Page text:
Sheldon Kirshner

Lavrov’s Grotesque Comparison

Russian Foreign Minister Sergei Lavrov is at it again in a feeble attempt to justify Russia’s unwarranted and unacceptable invasion of Ukraine.

Several days ago, he compared Western support of Ukraine in its defensive war against Russia to Nazi Germany’s plan to exterminate Jews in Europe.

Lavrov’s appalling comparison reminded observers of an outrageous remark he made last May when he justified Russia’s war of aggression against Ukraine, an independent and  sovereign nation whose existence Moscow no longer recognizes.

Asked to explain Russian President Vladimir Putin’s claim that Russia’s objective was to “de-Nazify” Ukraine when its president, Volodymr Zelensky, is himself Jewish, Lavrov replied, “I could be wrong, but Hitler also had Jewish blood. Wise Jewish people say that the most ardent antisemites are usually Jews.”

Israel strenuously objected to Lavrov’s inane and insulting comment, prompting Putin to issue a personal apology to Naftali Bennett, the then Israeli prime minister.

Eight months on, Lavrov still has not learned anything from his stunningly inappropriate blunder.

Speaking of the current fighting in Ukraine, he accused the Western powers of waging a proxy war against Russia.

As he put it, “The United States formed a coalition with almost all Europeans that are part of NATO, and also members of the European Union, and through Ukraine as a proxy, lead the war against our country, with the same exact goal: the final solution to the Russian question.

“Just as Hitler wanted a ‘final solution’ to the Jewish question, now, if you read Western politicians, not only from the Baltics or Poland, but also those who are much more sane, they unequivocally say Russia must suffer a strategic defeat.”

Lavrov’s suspicion that the United States is bent on inflicting a defeat of strategic proportions on Russia is undeniably true. The U.S. secretary of defence, Lloyd Austin, admitted as much last year in an unguarded moment.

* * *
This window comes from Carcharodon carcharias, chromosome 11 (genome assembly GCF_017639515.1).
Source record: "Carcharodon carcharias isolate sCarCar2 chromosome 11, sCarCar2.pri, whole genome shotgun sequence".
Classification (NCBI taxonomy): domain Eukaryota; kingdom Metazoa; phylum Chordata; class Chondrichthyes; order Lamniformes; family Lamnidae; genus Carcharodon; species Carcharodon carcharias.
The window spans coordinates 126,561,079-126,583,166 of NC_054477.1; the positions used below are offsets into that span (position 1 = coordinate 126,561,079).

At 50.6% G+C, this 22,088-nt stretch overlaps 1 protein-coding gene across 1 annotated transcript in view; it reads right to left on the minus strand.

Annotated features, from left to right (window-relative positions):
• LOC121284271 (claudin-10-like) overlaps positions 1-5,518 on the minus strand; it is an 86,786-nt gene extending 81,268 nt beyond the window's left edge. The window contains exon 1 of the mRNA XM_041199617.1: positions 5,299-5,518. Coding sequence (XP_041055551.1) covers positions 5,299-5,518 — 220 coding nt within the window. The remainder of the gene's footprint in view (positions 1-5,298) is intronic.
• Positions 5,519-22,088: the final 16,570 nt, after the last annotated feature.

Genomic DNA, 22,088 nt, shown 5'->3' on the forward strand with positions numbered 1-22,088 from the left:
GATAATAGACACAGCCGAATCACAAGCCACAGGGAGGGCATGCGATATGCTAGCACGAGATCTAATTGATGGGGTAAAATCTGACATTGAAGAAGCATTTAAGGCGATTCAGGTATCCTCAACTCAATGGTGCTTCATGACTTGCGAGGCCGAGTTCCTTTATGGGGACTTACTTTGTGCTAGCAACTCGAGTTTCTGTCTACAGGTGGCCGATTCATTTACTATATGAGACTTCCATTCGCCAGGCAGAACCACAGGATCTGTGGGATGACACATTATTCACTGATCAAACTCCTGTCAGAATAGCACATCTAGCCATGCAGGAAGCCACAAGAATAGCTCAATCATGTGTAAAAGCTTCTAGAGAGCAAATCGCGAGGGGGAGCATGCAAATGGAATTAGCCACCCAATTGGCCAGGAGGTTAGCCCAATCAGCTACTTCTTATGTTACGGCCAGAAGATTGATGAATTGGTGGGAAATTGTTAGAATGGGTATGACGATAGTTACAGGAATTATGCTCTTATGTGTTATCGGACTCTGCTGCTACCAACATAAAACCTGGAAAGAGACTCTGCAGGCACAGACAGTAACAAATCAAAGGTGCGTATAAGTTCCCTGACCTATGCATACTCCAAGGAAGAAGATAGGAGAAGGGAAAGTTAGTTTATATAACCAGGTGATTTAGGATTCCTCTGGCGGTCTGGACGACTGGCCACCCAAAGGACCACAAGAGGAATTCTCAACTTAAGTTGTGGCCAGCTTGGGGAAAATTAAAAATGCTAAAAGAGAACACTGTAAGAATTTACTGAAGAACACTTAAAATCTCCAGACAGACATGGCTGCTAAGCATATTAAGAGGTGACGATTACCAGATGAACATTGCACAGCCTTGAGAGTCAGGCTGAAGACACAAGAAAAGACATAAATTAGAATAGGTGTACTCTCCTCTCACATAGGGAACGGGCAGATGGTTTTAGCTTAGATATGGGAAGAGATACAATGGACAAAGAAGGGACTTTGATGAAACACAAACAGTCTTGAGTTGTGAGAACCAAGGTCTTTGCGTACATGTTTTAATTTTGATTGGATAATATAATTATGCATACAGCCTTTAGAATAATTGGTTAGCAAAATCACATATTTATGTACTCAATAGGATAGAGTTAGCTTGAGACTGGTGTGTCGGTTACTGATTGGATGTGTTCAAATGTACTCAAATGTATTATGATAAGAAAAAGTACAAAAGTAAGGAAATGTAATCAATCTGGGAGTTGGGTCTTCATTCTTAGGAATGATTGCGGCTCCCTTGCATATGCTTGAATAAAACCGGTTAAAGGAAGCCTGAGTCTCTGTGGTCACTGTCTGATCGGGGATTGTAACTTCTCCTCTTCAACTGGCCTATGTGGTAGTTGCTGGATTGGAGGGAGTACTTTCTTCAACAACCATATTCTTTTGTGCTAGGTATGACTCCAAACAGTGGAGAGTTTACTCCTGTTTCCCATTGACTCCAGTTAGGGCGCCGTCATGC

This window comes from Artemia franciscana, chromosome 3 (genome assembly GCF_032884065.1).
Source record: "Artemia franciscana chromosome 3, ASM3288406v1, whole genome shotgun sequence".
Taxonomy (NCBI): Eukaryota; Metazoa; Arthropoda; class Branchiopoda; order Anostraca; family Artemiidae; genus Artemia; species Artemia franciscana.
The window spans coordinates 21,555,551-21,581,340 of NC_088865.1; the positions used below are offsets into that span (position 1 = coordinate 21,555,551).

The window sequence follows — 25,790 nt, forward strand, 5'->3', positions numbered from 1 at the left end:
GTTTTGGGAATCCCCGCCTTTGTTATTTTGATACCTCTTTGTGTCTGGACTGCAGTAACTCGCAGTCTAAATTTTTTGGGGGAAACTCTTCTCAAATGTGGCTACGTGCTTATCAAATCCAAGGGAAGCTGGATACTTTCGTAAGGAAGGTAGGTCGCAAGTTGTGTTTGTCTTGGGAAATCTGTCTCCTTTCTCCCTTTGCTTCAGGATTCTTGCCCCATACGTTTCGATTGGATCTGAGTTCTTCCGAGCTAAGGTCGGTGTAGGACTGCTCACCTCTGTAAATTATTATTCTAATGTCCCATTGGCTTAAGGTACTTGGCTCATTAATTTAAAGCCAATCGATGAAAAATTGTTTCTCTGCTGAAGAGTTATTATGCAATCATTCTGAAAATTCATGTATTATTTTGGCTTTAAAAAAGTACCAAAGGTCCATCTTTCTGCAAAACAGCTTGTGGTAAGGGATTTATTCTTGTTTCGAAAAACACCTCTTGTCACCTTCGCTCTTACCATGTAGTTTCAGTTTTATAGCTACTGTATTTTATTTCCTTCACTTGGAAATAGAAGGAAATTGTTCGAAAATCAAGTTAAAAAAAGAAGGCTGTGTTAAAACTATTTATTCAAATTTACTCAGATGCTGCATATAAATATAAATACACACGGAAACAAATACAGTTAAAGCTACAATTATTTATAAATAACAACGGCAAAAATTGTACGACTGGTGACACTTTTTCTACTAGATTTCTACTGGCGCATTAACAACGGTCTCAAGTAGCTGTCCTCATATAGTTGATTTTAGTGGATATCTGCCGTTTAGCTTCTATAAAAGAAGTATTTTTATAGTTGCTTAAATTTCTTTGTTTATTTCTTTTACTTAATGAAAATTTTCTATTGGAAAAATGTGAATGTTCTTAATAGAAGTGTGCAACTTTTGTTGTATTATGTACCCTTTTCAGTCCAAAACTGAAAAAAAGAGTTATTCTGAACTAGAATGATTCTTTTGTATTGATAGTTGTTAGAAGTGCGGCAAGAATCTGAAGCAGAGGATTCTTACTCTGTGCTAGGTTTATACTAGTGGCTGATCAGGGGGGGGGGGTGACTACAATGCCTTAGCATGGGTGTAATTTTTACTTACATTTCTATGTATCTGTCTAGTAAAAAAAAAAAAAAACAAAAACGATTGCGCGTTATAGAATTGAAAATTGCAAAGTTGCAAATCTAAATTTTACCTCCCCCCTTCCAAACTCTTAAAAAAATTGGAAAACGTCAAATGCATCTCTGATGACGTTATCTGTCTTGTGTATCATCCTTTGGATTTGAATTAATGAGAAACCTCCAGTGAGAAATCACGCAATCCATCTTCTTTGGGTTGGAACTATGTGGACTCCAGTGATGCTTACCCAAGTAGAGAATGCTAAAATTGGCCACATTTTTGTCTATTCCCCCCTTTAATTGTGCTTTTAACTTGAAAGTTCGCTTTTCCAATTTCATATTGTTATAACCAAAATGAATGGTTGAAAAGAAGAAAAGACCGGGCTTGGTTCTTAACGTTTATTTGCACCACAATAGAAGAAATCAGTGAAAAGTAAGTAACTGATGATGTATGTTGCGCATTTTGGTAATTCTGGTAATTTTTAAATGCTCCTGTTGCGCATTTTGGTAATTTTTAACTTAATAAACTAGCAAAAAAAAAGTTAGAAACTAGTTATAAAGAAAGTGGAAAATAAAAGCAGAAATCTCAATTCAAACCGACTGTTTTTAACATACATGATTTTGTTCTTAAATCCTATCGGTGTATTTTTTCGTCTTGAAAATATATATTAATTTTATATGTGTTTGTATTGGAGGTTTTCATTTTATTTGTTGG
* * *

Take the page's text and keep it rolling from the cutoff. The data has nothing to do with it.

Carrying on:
But Lavrov conveniently forgets that Russia is the aggressor in this unnecessary war of choice. Russia attacked Ukraine last February after months of massing hundreds of thousand troops and an armada of armor on its border with Ukraine.

Lest it be forgotten, Russia’s invasion occurred seven years after it reoccupied Crimea — which had been part of Ukraine since the mid-1950s — and took control of areas in eastern Ukraine heavily populated by ethnic Russians.

Putin, so we’re told, feared that Russia would be encircled after Ukraine joined NATO, the Western military alliance. But as Russia knows, Ukraine’s membership application was put on permanent hold, and neither Ukraine nor its allies in the West have aggressive designs against Russia, whose existence and sovereignty have never been questioned.

Nevertheless, the United States erred egregiously when it offered Ukraine a place in NATO. Ukraine should be a neutral power, a friendly buffer state between East and West.

Lavrov, in his eagerness to whitewash Russia’s imperialist land grab in Ukraine, went over the edge by grotesquely likening it to Nazi Germany’s genocidal Final Solution.

How could be possibly compare Hitler’s attempt to murder Jews with the West’s geopolitical rivalry with Russia?

Lavrov’s comment was an unconscionable distortion of the historical truth and a desecration of the memory of the victims and survivors of Nazi oppression.

As Josep Borrell, the foreign policy director of the European Union said, “Latest comments by … Lavrov accusing ‘The West’ of seeking a ‘final solution’ for Russia are entirely misplaced, disrespectful and trample on the memory of the six million Jewish people, and other victims, who were systematically murdered in the Holocaust.”

Lavrov, the glib mouthpiece of an authoritarian regime that tolerates no real dissent, can say what he wishes about Russia’s invasion of Ukraine, which has needlessly cost both sides so much in blood and treasure.

But he should stay completely clear of drawing ahistorical comparisons between the tragedy in Ukraine and the Holocaust. Lavrov only besmirches Russia’s image, such as it is, when he wades into these murky and unfathomable waters.

About the Author
Sheldon Kirshner is a journalist in Toronto. He writes at his online journal,
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